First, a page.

What cybercriminals can teach the lawful about ethical no-man's land
"Cybercrime is out of control."
So says Caleb Barlow, Vice President at IBM Security. And if you're already worried about credit card fraud and Russian hacking, you may not want to read any further.
On the other hand, there's a lesson for all of us from the world of virtual villainy.
Most of us have come to accept internet espionage, phishing emails, and scam artists as part of life, the virtual equivalent of political kickbacks, muggings, and drive-by shootings. We don't like them; but the real world is not a perfect world, so we learn to take the bad with the good.
But what's going on in the internet underworld is a staggeringly different reality. According to the United Nations, 80% of cybercrime is perpetrated by highly organized and super-sophisticated syndicates, representing an economy of 445 billion dollars in illegal profits, larger than the GDP of Ireland, Finland, or Portugal.
In a recent Ted Talk, Caleb Barlow offered a terrifying and surreal account of criminal organizations operating like professional, legitimate businesses, with English-speaking help desks and fake banking websites. They operate anonymously on the Dark Web, which most of us relate to as something from a Kiefer Sutherland thriller.
But it's real. So real, in fact, that if you stumbled across a dark website you'd think you were shopping on Amazon or checking reviews on Angie's List. These covert sites offer bronze, silver, and platinum hacking packages, competitive pricing, references and reviews, starred ratings, and money-back guarantees that you'll be satisfied with the cyber attack you buy.
"Of course," says Mr. Barlow, "if you're going to buy an attack, you're going to buy from a reputable criminal with good ratings, right?"
THE SCAM REMAINS THE SAME
I'm reminded of a perplexing phenomenon from my past life as a high-school teacher. Occasionally, I had students who put more effort into cheating than they would have needed to actually learn the material. Even after they got caught once, they would still try again the next time.
It may be that some people are hardwired to be dishonest. But there is another, more troubling explanation.
What's really bizarre is how similar the criminals themselves are to "normal" entrepreneurs. They work regular hours, Monday through Friday. They appeal unfavorable reviews and politely argue against unflattering comments. They employ the legalistic language of licensing agreements, even as they market fake passports and I.D. cards.
In other words, they are doing everything they would be doing if they were running legitimate operations. And, presumably, they have sufficient business acumen that they could be making a nice living without breaking the law.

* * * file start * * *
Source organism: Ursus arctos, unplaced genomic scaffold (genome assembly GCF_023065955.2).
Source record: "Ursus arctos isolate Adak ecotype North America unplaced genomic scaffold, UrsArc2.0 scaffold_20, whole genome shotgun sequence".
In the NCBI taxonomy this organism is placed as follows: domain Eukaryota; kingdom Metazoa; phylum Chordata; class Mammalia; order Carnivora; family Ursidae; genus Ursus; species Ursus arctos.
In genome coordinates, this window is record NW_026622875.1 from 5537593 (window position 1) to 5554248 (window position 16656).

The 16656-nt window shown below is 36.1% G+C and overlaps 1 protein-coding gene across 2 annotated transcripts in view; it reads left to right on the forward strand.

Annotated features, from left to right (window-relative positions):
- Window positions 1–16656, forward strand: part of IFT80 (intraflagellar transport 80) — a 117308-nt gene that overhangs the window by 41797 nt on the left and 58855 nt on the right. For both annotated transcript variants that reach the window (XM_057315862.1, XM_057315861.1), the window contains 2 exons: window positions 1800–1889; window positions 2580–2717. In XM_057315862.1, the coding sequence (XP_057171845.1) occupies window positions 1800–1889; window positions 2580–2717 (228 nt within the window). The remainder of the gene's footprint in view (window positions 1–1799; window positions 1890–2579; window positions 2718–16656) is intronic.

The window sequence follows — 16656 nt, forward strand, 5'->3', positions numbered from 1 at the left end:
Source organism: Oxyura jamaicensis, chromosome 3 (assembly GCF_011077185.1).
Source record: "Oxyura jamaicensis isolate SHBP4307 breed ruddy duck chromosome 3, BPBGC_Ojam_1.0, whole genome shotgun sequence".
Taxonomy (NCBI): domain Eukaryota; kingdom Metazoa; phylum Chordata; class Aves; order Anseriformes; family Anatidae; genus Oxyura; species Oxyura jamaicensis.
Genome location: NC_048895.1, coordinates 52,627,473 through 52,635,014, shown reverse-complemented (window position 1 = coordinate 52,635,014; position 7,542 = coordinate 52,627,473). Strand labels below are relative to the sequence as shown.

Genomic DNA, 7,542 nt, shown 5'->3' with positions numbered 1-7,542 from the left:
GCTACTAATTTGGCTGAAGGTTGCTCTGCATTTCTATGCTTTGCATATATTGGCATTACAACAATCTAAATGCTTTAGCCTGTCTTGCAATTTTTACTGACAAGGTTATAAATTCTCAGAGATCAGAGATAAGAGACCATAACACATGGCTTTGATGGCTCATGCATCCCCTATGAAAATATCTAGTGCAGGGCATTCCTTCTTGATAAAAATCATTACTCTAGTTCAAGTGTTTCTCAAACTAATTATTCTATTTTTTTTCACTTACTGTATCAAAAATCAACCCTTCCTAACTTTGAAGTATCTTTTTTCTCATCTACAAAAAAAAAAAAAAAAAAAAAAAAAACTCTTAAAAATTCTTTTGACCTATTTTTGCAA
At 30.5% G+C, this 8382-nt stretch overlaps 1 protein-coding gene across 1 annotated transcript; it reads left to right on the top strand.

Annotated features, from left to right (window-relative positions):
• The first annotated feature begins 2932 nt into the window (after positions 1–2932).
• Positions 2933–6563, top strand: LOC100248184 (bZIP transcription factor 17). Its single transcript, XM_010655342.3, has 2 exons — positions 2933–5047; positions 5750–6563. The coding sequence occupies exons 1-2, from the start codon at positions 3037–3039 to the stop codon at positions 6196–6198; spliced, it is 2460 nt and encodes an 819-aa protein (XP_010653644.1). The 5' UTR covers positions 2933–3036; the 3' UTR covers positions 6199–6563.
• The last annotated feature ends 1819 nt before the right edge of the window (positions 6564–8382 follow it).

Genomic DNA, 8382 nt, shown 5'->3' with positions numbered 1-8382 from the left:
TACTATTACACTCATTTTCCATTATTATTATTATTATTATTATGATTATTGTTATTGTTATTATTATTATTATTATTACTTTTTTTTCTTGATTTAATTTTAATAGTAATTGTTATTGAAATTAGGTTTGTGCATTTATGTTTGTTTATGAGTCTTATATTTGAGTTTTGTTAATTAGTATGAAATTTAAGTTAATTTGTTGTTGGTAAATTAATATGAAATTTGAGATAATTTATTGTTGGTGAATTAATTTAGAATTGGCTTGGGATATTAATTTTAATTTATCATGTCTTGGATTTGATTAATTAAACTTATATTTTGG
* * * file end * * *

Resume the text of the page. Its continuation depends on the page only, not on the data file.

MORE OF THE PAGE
So why don't they go legal? For the same reason, perhaps, that men married to attractive women cheat on their wives and multi-millionaires engage in profiteering.
TWO SUGARS, PLEASE
The Talmud observes that stolen waters taste sweeter.
As human beings, we are perpetually at war with ourselves. From one part of our psyche, we envision ourselves as good people, upstanding citizens, and virtuous members of society who contribute to the common good and the general welfare.
But from a murkier part of our nature we identify with the lone wolf, the dissident, the renegade who rejects social norms and strikes out on his own, taking whatever he desires and flouting the conventions of the wider community. The self-validation that comes from crossing lines, the excitement of defying boundaries, the endorphin rush that comes from risking the consequences of malfeasance – these are the psychological and physiological rewards of crime.
Once upon a time, it was understood that most crimes were born of desperation. Most exiles to Botany Bay were driven to thievery by the need to feed their children. Less often, crimes were motivated by opportunity: a purse left unattended or an account unmonitored brought out the worst in otherwise honest individuals, who might even regret their transgressions once the heat of the moment had abated.
The cold, businesslike criminality of an Al Capone or a John Dillinger was a rare, if grisly, curiosity.
THE FALLACY OF FANTASY
But there's something more calculating about modern Dark Web activity. It almost seems as if cybercrime ought to have its own kiosk on college campuses for Career Day, offering a reasonable alternative to accountancy or nursing. One has to wonder if the sole impetus is easy money, or if making an honest living doing an honest day's work just seems too darn boring, even if the practical day-to-day routine of running a major larceny operation ends up being much the same.
If so, we might ask ourselves if some part of us doesn't envy these cybercriminals, not for their lack of scruples but for their lives of non-conformism and their flirtation with disaster.
Television and movies may be playing a supporting role. The romantic adventurism depicted by our entertainment industry makes normal life seem bland and empty by comparison. We aren't chasing down bad guys, fighting for freedom, or grappling with supervillains over the fate of the universe; so where is the value in our lives?
Integrity, family, and community --- it all sounds pretty dull. But what if we resist the temptation to sell our souls for easy profit --- or, even worse, for the dopamine buzz we might get from the criminal exploitation of others? What if we recognize the more subtle rewards of consistent morality and ethics, of building up society rather than undermining its foundations? Then we become the true heroes, nourishing our hearts and minds on a diet of virtue and self-respect, making a positive difference in the world, and preserving the values that make us fully human.